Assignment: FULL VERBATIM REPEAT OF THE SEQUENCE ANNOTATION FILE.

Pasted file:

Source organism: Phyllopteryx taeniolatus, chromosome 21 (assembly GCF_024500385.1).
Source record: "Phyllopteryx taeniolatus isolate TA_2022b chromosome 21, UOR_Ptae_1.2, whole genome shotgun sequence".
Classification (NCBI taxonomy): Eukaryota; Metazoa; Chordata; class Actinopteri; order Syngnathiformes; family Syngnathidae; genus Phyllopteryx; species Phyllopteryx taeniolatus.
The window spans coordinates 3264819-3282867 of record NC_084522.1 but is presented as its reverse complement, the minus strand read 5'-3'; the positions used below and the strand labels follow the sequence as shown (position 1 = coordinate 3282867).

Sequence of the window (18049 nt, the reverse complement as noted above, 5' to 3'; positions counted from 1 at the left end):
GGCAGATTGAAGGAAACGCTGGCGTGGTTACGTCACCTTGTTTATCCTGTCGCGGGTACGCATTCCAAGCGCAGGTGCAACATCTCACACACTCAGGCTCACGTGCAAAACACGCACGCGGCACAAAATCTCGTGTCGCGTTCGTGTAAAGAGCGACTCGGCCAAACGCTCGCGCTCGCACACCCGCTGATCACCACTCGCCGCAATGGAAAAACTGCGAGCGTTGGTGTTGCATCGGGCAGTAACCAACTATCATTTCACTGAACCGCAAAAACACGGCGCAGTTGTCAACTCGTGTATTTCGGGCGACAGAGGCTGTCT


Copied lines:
Source organism: Phyllopteryx taeniolatus, chromosome 21 (assembly GCF_024500385.1).
Source record: "Phyllopteryx taeniolatus isolate TA_2022b chromosome 21, UOR_Ptae_1.2, whole genome shotgun sequence".
Classification (NCBI taxonomy): Eukaryota; Metazoa; Chordata; class Actinopteri; order Syngnathiformes; family Syngnathidae; genus Phyllopteryx; species Phyllopteryx taeniolatus.
The window spans coordinates 3264819-3282867 of record NC_084522.1 but is presented as its reverse complement, the minus strand read 5'-3'; the positions used below and the strand labels follow the sequence as shown (position 1 = coordinate 3282867).

Sequence of the window (18049 nt, the reverse complement as noted above, 5' to 3'; positions counted from 1 at the left end):
GGCAGATTGAAGGAAACGCTGGCGTGGTTACGTCACCTTGTTTATCCTGTCGCGGGTACGCATTCCAAGCGCAGGTGCAACATCTCACACACTCAGGCTCACGTGCAAAACACGCACGCGGCACAAAATCTCGTGTCGCGTTCGTGTAAAGAGCGACTCGGCCAAACGCTCGCGCTCGCACACCCGCTGATCACCACTCGCCGCAATGGAAAAACTGCGAGCGTTGGTGTTGCATCGGGCAGTAACCAACTATCATTTCACTGAACCGCAAAAACACGGCGCAGTTGTCAACTCGTGTATTTCGGGCGACAGAGGCTGTCT